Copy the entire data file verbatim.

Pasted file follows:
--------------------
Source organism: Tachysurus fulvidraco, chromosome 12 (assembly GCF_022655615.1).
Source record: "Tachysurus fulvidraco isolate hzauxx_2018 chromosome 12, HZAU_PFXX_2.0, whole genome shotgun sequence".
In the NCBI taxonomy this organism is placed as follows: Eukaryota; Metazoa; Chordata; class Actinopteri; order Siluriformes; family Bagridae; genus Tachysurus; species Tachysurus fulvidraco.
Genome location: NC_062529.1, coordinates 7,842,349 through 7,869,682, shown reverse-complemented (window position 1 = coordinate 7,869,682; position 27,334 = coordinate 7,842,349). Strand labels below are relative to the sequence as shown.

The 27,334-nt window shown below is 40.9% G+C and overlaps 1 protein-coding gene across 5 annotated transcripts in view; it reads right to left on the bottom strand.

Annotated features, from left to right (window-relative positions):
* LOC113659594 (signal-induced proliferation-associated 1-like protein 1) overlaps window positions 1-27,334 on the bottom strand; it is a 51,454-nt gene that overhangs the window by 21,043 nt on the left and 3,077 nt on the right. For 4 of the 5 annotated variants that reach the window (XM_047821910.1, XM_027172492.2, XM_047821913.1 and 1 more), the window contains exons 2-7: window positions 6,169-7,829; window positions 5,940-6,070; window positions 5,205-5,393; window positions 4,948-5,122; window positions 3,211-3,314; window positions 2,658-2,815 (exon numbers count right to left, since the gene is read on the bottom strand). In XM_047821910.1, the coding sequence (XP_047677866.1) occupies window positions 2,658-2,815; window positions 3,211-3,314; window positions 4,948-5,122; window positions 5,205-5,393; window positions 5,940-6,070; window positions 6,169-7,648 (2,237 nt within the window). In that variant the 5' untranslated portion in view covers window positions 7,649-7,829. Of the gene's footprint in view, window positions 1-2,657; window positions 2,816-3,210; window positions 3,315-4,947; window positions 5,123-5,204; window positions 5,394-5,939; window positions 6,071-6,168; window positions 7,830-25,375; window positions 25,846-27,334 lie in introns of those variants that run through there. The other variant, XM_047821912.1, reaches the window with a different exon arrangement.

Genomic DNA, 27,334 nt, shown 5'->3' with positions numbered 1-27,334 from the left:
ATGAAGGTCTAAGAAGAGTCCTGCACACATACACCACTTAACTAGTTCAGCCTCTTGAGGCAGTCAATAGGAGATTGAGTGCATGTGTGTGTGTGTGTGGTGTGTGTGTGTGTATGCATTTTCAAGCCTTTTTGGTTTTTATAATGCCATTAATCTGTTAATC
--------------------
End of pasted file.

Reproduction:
Source organism: Tachysurus fulvidraco, chromosome 12 (assembly GCF_022655615.1).
Source record: "Tachysurus fulvidraco isolate hzauxx_2018 chromosome 12, HZAU_PFXX_2.0, whole genome shotgun sequence".
In the NCBI taxonomy this organism is placed as follows: Eukaryota; Metazoa; Chordata; class Actinopteri; order Siluriformes; family Bagridae; genus Tachysurus; species Tachysurus fulvidraco.
Genome location: NC_062529.1, coordinates 7,842,349 through 7,869,682, shown reverse-complemented (window position 1 = coordinate 7,869,682; position 27,334 = coordinate 7,842,349). Strand labels below are relative to the sequence as shown.

The 27,334-nt window shown below is 40.9% G+C and overlaps 1 protein-coding gene across 5 annotated transcripts in view; it reads right to left on the bottom strand.

Annotated features, from left to right (window-relative positions):
* LOC113659594 (signal-induced proliferation-associated 1-like protein 1) overlaps window positions 1-27,334 on the bottom strand; it is a 51,454-nt gene that overhangs the window by 21,043 nt on the left and 3,077 nt on the right. For 4 of the 5 annotated variants that reach the window (XM_047821910.1, XM_027172492.2, XM_047821913.1 and 1 more), the window contains exons 2-7: window positions 6,169-7,829; window positions 5,940-6,070; window positions 5,205-5,393; window positions 4,948-5,122; window positions 3,211-3,314; window positions 2,658-2,815 (exon numbers count right to left, since the gene is read on the bottom strand). In XM_047821910.1, the coding sequence (XP_047677866.1) occupies window positions 2,658-2,815; window positions 3,211-3,314; window positions 4,948-5,122; window positions 5,205-5,393; window positions 5,940-6,070; window positions 6,169-7,648 (2,237 nt within the window). In that variant the 5' untranslated portion in view covers window positions 7,649-7,829. Of the gene's footprint in view, window positions 1-2,657; window positions 2,816-3,210; window positions 3,315-4,947; window positions 5,123-5,204; window positions 5,394-5,939; window positions 6,071-6,168; window positions 7,830-25,375; window positions 25,846-27,334 lie in introns of those variants that run through there. The other variant, XM_047821912.1, reaches the window with a different exon arrangement.

Genomic DNA, 27,334 nt, shown 5'->3' with positions numbered 1-27,334 from the left:
ATGAAGGTCTAAGAAGAGTCCTGCACACATACACCACTTAACTAGTTCAGCCTCTTGAGGCAGTCAATAGGAGATTGAGTGCATGTGTGTGTGTGTGTGGTGTGTGTGTGTGTATGCATTTTCAAGCCTTTTTGGTTTTTATAATGCCATTAATCTGTTAATC